To the World, You May Just be a Teacher, but to your Students, You are a HERO!
- A high school student chooses to share the news that he recently got a part in a community play with his teacher because he knows that his teacher will show genuine interest in his success.
- A fourth-grade boy who is struggling in math shows comfort in admitting to his teacher that he needs help with multiplying and dividing fractions even if most of the students in the class have moved beyond this work.
- A middle school girl experiences bullying from other students and approaches her social studies teacher to discuss it because she trusts that the teacher will listen and help without making her feel socially inept.
“Instead of thinking about whether you are a ''glass-half-full'' or ''glass-half-empty'' person, why not ask, ''What's in the glass?''. Figure that out, work from there and use it to your advantage.”
What can you do to improve this relationship you share with your kids at school? (the Do’s)
- How about making an effort to get to know and connect with each student in your classroom? (Are you crazy? We’ve got 30-40 students in one class, how can you talk to each student and at the same time complete the syllabus?)
Well, yeah! I do see a problem here. But every problem has a solution!
I remember, an exercise we used to practice at work – Pen it down! In an extra period, why not ask your students to pick a piece of paper & write down their thoughts and hand it over to you! This way, you can know which one of them is in urgent need to talk. A whole year is enough time to know a class of 40, isn’t it?
Knowing is a slow process, but interesting indeed!!!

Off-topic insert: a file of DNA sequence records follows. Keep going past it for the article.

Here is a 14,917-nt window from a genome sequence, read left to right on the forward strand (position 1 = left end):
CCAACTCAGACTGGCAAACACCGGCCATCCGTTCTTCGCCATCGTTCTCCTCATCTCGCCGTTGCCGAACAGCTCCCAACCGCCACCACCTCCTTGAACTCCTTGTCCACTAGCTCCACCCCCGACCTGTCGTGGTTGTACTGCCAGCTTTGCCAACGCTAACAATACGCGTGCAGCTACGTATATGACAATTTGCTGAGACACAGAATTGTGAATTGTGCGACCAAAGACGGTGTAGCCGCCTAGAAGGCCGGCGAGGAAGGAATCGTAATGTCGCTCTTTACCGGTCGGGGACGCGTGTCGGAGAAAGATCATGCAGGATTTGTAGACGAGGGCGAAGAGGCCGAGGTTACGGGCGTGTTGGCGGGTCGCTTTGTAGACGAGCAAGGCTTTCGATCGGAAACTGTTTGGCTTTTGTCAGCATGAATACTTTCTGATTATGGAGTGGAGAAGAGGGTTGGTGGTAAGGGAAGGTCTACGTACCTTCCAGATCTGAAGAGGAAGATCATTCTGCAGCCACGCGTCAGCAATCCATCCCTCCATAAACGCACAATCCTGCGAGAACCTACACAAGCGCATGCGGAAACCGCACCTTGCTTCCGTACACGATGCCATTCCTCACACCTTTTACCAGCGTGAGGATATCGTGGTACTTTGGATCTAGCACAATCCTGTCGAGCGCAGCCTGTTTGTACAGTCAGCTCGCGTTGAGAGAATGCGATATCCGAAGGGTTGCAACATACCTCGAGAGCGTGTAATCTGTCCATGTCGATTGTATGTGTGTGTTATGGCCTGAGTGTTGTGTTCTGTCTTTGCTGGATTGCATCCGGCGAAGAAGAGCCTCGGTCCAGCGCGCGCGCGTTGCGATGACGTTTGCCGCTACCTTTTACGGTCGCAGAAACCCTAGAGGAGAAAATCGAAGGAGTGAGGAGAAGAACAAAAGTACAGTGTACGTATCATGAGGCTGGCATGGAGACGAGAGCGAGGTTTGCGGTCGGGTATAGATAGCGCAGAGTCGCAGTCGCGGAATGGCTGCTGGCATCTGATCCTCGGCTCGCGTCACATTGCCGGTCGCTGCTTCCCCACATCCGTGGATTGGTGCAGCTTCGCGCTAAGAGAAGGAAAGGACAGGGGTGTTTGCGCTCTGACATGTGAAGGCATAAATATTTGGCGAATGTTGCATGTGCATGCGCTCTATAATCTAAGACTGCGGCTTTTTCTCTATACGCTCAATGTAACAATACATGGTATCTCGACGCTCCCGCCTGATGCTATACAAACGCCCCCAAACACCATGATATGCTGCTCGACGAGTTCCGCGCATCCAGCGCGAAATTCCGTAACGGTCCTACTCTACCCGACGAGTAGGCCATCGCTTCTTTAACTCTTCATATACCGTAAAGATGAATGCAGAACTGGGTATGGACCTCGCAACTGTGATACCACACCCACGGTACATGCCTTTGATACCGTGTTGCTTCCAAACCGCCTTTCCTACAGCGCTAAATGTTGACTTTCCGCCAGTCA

- Children see you as their mentors, role models. How about being aware of the explicit and implicit messages you are giving to your students? Be careful to show your students that you want them to do well in school through both actions and word.
- It is very important to create a positive climate in your classroom by focusing not only on improving your relationships with your students but also enhancing the relationships among your students. Be aware that you are modeling behavior for your students, whether intentional or not.
What should you avoid doing with your students? (Don’ts)
- (Assumptions are injurious to a healthy relationship). Don’t assume that being kind and respectful to students is enough to bolster achievement. Ideal classrooms have more than a single goal: teachers hold students to appropriately high standards of academic performance and offer students an opportunity for an emotional connection to their teachers, their fellow students, and the school.
- Some children are introvert, some are shy, so don’t give up too quickly on your efforts to develop positive relationships with difficult students. These students will benefit from a good teacher-student relationship as much or more than their easier-to-get-along-with peers.
- Not only elementary school students but also middle and high school students benefit from such relationships as well especially in times like now, when the social media influences, like a termite are feasting upon our wooden blocks of values.
- Assuming that relationships are inconsequential is not right. Some research suggests that preschool children who have a lot of conflict with their teachers show an increase in stress hormones when they interact with these teachers.
- Don’t wait for negative behaviors and interactions to occur in the classroom. Instead, take a proactive stance on promoting a positive social experience by including students in discussions about pro-social interactions and consistently modeling these positive interactions for them.
“The mediocre teacher tells. The good teacher explains. The superior teacher demonstrates. The great teacher inspires.” - William Arthur Ward.